The Mercer-Williams House is now a museum, and staff are not so excited about the home’s haunted reputation. The current owner of the home, Dr. Dorothy Kingery (Williams’ sister) doesn’t speak too often about the stories of her brother, and is even more quiet when it comes to the ghostly happenings at the home. She states that she has never had a strange experience within the home, but that doesn’t discount the countless reports coming from guests and visitors to the museum.

Jim Williams

The most famous specter is that of Jim Williams. With his reputation as a murderer, visitors to the home fear coming across his spirit. Years after the trails, Judge George Edward Oliver, who was the presiding judge over the trials, said:

“That son of a gun Jim Williams was absolutely guilty of cold-blooded murder. I don’t blame him, though, that boy he shot was trouble with a capital T.”

Since Williams’ death, staff in the home have seen his apparition time and time again. He always appears fully, his entire body in ghostly form. He is usually seen walking up and down the hallways of the house.

The Vengeful Spirit of Danny Hansford

Allegedly, after the death of Danny Hansford, Williams sought the help of a Voodoo practitioner to rid the home of Hansford’s spirit. The cleansing of the house did not seem to take, as sightings of Hansford are common, even today. His spirit is also seen pacing the hallways, these two men like ships in the night, passing by each other for eternity without knowing it.

Tommy Downs

An especially grim haunting, this one is believed to be residual. Reports state that Tommy’s spirit is seen re-enacting the final moments of his life, caught in a loop, falling off the roof and onto the iron spikes over and over again. The boy’s sister recounts the tragedy, stating that it did indeed happen. She remembers the medica attempting to cut the iron fence, trying to save Tommy’s life.

Phantom Photographs

The Mercer-Williams House is well-known for its photo phenomena. It is said that when photos are taken of the home, ghostly images appear in its windows, during all hours, day or night. Some have claimed that these reflections look like a young boy, while others claim that they see grown men peeking out of the windows onto the street below.

Phantom Parties

photo shows a sitting room in the home, with lavish decor and bright paints
One can only imagine the lavishness of the parties held within these walls. Source: Geo Images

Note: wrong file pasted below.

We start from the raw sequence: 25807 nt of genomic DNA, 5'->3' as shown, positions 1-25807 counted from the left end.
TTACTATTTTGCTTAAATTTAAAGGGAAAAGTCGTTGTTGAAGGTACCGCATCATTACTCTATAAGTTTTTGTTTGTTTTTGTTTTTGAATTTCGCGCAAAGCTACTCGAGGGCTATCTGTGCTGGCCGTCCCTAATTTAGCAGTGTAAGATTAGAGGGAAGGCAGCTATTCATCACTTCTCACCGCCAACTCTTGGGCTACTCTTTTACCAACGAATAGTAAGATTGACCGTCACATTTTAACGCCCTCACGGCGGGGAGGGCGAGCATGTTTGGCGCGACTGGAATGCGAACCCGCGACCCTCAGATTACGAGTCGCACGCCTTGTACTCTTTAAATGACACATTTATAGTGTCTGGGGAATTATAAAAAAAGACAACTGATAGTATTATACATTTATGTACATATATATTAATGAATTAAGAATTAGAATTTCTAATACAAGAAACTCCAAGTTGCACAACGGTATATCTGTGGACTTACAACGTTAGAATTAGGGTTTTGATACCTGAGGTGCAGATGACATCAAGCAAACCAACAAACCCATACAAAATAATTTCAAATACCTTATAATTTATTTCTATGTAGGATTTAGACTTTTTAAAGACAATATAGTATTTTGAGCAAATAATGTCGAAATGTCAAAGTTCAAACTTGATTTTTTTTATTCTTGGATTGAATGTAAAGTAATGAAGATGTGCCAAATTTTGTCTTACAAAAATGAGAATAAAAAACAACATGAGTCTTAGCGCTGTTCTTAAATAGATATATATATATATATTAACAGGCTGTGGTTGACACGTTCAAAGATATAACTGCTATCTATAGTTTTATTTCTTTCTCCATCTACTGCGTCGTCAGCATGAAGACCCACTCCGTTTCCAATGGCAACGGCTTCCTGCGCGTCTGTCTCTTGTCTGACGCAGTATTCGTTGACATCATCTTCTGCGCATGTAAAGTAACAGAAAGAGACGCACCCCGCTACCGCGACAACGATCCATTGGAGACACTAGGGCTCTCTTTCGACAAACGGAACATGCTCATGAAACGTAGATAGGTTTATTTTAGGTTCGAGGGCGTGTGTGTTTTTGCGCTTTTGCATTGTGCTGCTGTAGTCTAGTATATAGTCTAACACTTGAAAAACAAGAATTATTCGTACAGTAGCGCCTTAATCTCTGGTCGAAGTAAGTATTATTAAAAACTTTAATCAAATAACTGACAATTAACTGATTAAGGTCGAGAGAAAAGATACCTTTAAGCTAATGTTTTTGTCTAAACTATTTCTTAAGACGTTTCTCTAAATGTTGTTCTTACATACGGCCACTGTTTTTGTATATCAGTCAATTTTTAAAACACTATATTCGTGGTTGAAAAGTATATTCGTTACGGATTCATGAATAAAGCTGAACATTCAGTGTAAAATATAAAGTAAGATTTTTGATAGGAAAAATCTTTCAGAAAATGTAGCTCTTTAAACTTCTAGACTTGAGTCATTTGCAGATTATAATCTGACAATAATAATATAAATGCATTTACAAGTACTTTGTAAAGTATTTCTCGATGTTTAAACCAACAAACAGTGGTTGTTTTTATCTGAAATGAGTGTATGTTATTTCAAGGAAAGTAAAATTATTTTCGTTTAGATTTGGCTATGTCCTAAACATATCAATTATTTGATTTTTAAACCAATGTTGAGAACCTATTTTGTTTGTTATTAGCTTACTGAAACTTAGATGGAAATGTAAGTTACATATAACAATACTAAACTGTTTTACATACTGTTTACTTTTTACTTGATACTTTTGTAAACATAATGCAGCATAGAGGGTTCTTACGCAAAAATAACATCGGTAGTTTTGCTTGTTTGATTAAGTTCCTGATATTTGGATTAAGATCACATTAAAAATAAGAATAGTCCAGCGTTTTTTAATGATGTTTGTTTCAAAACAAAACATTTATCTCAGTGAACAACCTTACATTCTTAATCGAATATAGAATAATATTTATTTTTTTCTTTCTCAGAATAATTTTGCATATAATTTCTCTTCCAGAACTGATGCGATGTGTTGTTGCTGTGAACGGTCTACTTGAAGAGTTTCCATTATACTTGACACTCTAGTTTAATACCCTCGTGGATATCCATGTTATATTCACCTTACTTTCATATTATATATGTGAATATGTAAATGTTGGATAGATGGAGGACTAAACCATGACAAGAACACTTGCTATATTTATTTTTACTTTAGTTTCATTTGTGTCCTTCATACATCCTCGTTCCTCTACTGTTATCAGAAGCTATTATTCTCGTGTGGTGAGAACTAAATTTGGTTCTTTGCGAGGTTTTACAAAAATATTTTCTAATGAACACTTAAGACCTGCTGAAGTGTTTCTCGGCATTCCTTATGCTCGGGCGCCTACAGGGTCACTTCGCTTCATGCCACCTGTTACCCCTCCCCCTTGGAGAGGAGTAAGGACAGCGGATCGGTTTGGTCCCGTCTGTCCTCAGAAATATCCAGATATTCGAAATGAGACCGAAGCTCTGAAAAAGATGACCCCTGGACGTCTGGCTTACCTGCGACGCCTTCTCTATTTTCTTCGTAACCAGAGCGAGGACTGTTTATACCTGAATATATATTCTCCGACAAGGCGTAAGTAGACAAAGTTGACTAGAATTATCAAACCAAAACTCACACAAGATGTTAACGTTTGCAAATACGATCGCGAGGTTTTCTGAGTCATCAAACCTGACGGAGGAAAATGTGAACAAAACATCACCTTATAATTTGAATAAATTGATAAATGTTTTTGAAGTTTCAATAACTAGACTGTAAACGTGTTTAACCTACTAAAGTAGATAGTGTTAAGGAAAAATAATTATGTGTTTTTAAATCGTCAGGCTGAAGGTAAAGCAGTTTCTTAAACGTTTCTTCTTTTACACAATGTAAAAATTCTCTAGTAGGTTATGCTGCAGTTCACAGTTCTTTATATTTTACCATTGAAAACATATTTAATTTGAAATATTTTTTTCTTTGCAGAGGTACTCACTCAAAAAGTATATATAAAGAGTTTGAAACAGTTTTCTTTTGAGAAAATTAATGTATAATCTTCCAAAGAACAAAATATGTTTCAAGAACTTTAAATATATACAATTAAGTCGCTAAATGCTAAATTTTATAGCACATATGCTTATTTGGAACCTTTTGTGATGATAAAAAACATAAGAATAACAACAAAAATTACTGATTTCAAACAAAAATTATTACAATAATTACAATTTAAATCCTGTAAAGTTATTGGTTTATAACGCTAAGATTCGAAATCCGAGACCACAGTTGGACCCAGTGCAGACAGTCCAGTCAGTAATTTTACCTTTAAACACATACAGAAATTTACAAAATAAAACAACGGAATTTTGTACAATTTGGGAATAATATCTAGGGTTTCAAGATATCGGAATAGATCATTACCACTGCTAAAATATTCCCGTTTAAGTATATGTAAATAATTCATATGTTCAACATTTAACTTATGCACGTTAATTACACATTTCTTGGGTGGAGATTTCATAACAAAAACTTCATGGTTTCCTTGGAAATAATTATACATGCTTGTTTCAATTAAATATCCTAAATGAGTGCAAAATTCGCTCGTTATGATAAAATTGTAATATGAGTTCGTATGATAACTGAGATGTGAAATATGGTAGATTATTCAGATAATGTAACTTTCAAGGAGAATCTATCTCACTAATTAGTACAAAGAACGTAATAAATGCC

Even after his death, reports of loud, wild parties have come from the house, even though it lie empty and abandoned. Neighbors complained of loud music, laughing, and carrying on late into the night, unable to find where the sound was coming from. Williams was known for his party-animal spirit…. could this have been him?

Mercer-Williams House Today

Anyone who sees the Mercer-Williams House is stunned by its timeless beauty. If you’re dying (no pun intended) to visit the home, you’re in luck. It is open to the public as a museum, located at 429 Bull Street. Questions about the spirits could grant you dismissal, so if you’re going in search of any otherworldly entities, mum’s the word.

The Mercer-Williams House is one of Savannah’s greatest historical landmarks, and also one of the most haunted houses that can be found all across the city. The home is filled with strange energies, intrigue, unsolved crimes, and unanswered questions. Did Williams kill Hansford — if so, why?

photo shows the front of the mercer williams house with large green trees and bright red brick
Who’s spirit has stayed behind? Source: iStock

Some of these answers will only come from the spirits themselves… so if you plan a visit to the Mercer-Williams House, be sure to listen closely.

For another haunted Savannah hotspot, check out our article on the Bonaventure Cemetery, where a statue is said to cry tears of blood!

https://en.wikipedia.org/wiki/Mercer_House_(Savannah,_Georgia)

https://www.housebeautiful.com/lifestyle/a37948704/mercer-williams-house-history/

https://savannahterrors.com/murder-at-the-mercer-house/